There are many new jets and a few new turboprops on designers’ drawing boards, but the volume of new aircraft making it to the entry-into-service point remains fairly low, considering all the projects in the hopper. Last year, only two new clean-sheet designs–the Quest Kodiak and Falcon 7X–joined the ranks of aircraft certified and beginning deliveries.
Judging by the mood at last month’s NBAA Convention in Las Vegas, the good old days are most assuredly back for the business aviation industry. A record number of companies were shoehorned into more than a million square feet of exhibition space at the Las Vegas Convention Center, and there was a seemingly endless line of aircraft at nearby Henderson Executive Airport.
The forecasts released last month at the NBAA Convention from turbine-engine manufacturers Honeywell and Rolls-Royce and market research firm Inflight Management Development Centre (IMDC) agree: the business jet market has turned the corner. Honeywell and Rolls-Royce project delivery of between 500 and 550 business jets this year, on par with, or slightly above, last year’s deliveries.
Wichita-based Hawker Beechcraft reported third-quarter pre-tax profits of $62.1 million and quarterly aircraft sales of $871 million, resulting in a backlog of $5.2 billion. The company delivered 75 business airplanes (10 Hawker 850XPs, eight 900XPs, 12 400XPs, five Premier IAs and 40 King Airs) in the third quarter, up slightly from the 72 business turboprops and jets shipped in the same period last year.
With the Raytheon Hawker Horizon and Bombardier Continental making their first flights within three days of each other in Wichita last month, development is virtually neck and neck for these two highly competitive super-midsize business jets.
Wichita-based Hawker Beechcraft yesterday reported third-quarter pre-tax profits of $62.1 million and quarterly aircraft sales of $871 million, resulting in a backlog of $5.2 billion. The company delivered 75 business airplanes (10 Hawker 850XPs, eight 900XPs, 12 400XPs, five Premier IAs and 40 King Airs) in the third quarter, up slightly from the 72 business turboprops and jets shipped in the year-ago period.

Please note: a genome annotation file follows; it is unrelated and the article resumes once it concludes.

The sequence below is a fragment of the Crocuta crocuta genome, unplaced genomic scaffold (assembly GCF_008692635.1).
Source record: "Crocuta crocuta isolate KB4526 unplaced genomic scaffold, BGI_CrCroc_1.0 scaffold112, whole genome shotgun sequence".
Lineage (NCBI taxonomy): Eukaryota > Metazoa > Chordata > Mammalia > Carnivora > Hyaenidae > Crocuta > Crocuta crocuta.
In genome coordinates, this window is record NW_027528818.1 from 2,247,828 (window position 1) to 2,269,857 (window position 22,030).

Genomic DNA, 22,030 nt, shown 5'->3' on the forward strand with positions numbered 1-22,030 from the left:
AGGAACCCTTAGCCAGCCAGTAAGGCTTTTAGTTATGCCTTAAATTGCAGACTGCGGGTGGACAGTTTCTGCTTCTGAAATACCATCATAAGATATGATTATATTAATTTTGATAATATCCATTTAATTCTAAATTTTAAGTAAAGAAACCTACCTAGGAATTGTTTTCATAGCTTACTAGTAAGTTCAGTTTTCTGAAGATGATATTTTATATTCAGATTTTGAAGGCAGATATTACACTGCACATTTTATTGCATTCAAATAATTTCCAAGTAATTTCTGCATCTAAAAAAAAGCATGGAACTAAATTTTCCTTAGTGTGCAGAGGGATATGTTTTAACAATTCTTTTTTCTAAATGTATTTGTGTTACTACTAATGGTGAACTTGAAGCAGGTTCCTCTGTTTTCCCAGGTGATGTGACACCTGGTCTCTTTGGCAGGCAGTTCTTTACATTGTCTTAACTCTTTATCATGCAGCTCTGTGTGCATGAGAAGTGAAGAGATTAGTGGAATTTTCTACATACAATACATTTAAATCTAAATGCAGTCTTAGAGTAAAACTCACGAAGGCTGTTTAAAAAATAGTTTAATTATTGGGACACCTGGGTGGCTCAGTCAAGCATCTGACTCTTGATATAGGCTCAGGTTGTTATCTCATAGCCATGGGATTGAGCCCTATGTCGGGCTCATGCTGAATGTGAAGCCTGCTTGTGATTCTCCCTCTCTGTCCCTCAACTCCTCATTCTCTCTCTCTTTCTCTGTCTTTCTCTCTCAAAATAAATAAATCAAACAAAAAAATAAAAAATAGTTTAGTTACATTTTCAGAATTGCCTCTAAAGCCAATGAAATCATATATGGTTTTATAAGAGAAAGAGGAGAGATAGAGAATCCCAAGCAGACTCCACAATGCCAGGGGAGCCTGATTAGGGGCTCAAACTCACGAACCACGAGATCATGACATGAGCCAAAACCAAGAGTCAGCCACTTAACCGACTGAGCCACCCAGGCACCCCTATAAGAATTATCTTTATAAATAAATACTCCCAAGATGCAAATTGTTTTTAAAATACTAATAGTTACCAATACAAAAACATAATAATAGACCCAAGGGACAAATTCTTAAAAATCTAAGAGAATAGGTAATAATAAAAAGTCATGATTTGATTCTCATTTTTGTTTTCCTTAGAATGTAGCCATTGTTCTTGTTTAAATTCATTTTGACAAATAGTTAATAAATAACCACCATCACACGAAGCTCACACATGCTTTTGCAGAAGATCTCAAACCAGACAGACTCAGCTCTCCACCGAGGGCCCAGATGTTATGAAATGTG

Raytheon Aircraft’s Hawker Horizon super-midsize business jet is beating projections–performance projections, that is. Schedule projections continue to be something else, as the new jet moves slowly but surely closer to certification, now planned for the middle of next year, with initial deliveries targeted to start by the end of the year.
Safe Flight Instrument’s AutoPower autothrottle system will be made available to Hawker 800-series operators within a year, the company announced. While Safe Flight and installation partner West Star Aviation noted that while autothrottle systems have been available on larger business jets for years, this will be the first such system for a midsize jet, they said.
Raytheon Aircraft selected Cox & Company of Manhattan, N.Y., to supply its electromagnetic expulsion de-icing (EMED) system for the horizontal stabilizer of the Hawker Horizon, which is scheduled to receive certification before year-end.
When Richard Santulli sold three fractional shares in a business aircraft in 1986, people snickered. Ten years later, NetJets had sold 1,551 shares and Santulli was the one left laughing. Today, NetJets has company in the fractional-ownership industry, an industry that now represents 5,827 fractional shares. Even with the current economic slump, last year’s new share sales were up by 17 percent over the tally for 2001.